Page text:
[Ads-l] Antedating "Tuxedo" - October 1888 (men's formal wear), April 1887 (women's sportswear)

Peter Reitan pjreitan at HOTMAIL.COM
Fri May 28 04:00:25 UTC 2021

"Tuxedo" as an item of men's formal wear, Clothier and Furnisher, Volume 
18, Number 3, October 1888, page 29.

[Begin excerpt] THE TUXEDO COAT.

The short coat has got to come!

It has been scoffed at and derided.  So eminent an authority as the 
major domo of the Grand Union Hotel ballroom at Saratoga, Summer before 
last, refused to permit that incontrovertible authority on all that is 
correct in attire, Mr. Evander Berry Wall, upon the dancing floor when 
he sprang the innovation upon his less tutored gaze.

This rebuff traveled the length and breadth of the land, and afforded 
solace to a large majority of the swells who had openly declared against 
it from the first.

Despite ridicule and hostility the curtailed dress coat has fought its 
way into a vacant niche in the gentleman’s wardrobe and may tritely but 
truly be described as filling a long felt want.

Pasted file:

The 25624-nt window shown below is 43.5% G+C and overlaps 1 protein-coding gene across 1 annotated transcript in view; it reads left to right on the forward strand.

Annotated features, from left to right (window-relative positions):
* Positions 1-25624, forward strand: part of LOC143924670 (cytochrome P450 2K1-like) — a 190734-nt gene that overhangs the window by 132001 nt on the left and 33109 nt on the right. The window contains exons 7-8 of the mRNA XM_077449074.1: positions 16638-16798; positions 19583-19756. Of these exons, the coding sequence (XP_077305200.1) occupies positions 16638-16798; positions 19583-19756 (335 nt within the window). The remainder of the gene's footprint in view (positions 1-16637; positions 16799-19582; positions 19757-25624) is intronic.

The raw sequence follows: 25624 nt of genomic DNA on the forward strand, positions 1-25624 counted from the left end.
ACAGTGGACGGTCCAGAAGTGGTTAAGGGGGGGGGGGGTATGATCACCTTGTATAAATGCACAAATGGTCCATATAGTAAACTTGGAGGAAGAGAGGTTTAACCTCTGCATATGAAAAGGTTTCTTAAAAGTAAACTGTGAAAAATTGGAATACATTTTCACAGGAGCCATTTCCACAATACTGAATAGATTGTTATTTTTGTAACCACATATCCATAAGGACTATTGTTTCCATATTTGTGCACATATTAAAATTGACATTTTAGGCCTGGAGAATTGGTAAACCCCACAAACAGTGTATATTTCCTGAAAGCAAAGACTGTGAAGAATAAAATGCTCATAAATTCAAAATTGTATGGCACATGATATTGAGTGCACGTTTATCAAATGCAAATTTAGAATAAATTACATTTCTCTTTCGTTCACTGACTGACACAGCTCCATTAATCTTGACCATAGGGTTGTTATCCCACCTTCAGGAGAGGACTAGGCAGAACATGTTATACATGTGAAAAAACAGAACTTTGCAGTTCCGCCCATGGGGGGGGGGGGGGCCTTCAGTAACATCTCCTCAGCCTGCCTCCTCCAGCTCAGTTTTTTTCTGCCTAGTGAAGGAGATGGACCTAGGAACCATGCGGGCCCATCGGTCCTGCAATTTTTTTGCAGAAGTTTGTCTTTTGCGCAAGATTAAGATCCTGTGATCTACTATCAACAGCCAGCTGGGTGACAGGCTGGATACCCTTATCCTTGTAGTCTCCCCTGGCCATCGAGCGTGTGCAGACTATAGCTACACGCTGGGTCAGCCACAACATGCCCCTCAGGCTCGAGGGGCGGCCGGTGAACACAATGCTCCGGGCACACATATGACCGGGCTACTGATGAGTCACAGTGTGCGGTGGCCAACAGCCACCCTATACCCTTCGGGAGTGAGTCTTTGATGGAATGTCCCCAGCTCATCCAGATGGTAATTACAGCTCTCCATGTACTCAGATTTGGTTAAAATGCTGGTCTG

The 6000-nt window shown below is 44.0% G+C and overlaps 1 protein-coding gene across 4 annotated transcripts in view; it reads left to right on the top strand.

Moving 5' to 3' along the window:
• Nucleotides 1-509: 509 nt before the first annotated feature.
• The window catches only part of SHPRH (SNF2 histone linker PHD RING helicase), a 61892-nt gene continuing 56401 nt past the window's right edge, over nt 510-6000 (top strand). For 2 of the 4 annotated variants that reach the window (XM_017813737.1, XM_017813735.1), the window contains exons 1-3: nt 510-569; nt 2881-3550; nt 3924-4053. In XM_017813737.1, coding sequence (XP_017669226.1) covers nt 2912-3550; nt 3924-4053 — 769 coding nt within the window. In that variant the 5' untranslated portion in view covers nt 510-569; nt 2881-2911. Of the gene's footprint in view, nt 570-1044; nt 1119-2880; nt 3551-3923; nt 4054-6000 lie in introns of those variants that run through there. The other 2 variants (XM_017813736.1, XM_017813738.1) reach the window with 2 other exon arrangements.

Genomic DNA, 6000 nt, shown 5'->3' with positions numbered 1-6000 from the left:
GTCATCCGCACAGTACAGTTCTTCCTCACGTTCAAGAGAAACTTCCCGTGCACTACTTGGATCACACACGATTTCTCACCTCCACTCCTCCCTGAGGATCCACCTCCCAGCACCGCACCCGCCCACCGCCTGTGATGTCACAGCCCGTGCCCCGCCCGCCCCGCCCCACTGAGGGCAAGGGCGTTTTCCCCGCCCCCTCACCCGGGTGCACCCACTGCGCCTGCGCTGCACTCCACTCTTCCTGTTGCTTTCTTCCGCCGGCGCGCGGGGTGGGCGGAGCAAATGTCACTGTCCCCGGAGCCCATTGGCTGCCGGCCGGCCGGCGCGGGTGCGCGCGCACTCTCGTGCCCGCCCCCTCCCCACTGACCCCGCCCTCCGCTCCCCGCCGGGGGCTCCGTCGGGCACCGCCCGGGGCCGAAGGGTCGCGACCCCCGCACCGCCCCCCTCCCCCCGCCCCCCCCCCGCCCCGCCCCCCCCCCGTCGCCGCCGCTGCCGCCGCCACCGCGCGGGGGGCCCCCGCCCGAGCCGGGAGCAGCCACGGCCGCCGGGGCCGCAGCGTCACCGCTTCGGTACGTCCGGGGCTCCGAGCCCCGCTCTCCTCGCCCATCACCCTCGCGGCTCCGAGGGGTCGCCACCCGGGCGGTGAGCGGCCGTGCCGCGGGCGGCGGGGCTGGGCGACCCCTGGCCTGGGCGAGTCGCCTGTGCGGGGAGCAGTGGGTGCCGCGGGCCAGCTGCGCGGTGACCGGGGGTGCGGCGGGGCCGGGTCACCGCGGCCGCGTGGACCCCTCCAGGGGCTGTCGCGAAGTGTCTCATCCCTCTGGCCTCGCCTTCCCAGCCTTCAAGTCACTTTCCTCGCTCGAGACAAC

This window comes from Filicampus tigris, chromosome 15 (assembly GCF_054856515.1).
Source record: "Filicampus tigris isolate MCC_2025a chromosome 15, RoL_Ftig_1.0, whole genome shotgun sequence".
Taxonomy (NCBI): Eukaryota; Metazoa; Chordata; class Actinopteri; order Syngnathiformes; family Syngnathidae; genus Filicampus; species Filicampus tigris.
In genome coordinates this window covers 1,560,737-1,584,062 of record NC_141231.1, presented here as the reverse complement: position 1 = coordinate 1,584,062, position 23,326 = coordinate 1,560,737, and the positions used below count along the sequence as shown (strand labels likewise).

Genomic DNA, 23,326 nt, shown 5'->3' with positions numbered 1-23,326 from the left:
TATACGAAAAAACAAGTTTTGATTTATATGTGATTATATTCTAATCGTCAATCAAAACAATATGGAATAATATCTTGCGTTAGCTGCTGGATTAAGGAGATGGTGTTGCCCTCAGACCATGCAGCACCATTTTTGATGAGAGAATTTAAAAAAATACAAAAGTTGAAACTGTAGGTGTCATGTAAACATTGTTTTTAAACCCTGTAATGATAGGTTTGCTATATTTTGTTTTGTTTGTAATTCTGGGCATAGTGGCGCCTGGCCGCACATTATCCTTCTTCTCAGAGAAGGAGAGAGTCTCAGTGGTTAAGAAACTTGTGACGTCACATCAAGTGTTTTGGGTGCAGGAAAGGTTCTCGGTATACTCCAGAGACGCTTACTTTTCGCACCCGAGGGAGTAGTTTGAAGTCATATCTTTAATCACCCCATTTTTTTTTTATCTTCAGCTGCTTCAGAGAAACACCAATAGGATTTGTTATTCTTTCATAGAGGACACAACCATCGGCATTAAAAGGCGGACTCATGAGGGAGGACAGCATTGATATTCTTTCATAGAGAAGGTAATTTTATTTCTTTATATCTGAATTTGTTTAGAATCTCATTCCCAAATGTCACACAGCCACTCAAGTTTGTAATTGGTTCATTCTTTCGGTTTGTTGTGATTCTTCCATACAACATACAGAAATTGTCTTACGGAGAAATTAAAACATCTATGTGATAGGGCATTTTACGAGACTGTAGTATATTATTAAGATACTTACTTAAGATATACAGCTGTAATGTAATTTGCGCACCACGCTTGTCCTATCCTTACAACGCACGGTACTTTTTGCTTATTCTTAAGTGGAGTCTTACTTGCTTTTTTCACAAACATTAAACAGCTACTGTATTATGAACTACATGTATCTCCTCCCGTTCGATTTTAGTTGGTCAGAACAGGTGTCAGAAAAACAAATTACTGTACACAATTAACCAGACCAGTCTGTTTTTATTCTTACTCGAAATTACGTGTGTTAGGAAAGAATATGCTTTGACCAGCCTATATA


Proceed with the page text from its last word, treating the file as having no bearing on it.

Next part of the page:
In England the new garment has been known for some time past as the 
“Cowes Coat,” and in this country it has taken the aristocratic title, 
the “Tuxedo.”[End Excerpt.]

In 2002, Barry Popik posted here an item from May 1887,  about "Tuxedo 
Summer Suits" sold by James McCreery & Co.

That item did not clearly describe the outfit.

I recently ran across a slightly earlier example, and more detailed 
descriptions and images of the outfit.

The Richmond Item (Richmond, Indiana), April 21, 1887, page 3.

[Begin Excerpt]Picturesque Suit for Out Door Sports.
Numbered with new costumes entirely original in design and very 
attractive in appearance is the Tuxedo suit, introduced this spring and 
especially adapted for out door exercises.  The Tuxedo is a regularly 
knitted costume, in which are employed the finest of worsted materials, 
showing contrasting colors.[End Excerpt.]

It turns out it was a knit outfit made for women's and girls' sports, 
tennis, boating, and such, with a coordinated stocking cap.

The "Tuxedo" jacket is said to have been introduced at Tuxedo Park, New 
York, in October 1886, at the first ball held in their first season of 
operation, a couple years before the earliest known examples of the name 
of the jacket in print.  This usage fell between those dates.

I put together a short bit about them on my blog.


The American Dialect Society - http://www.americandialect.org

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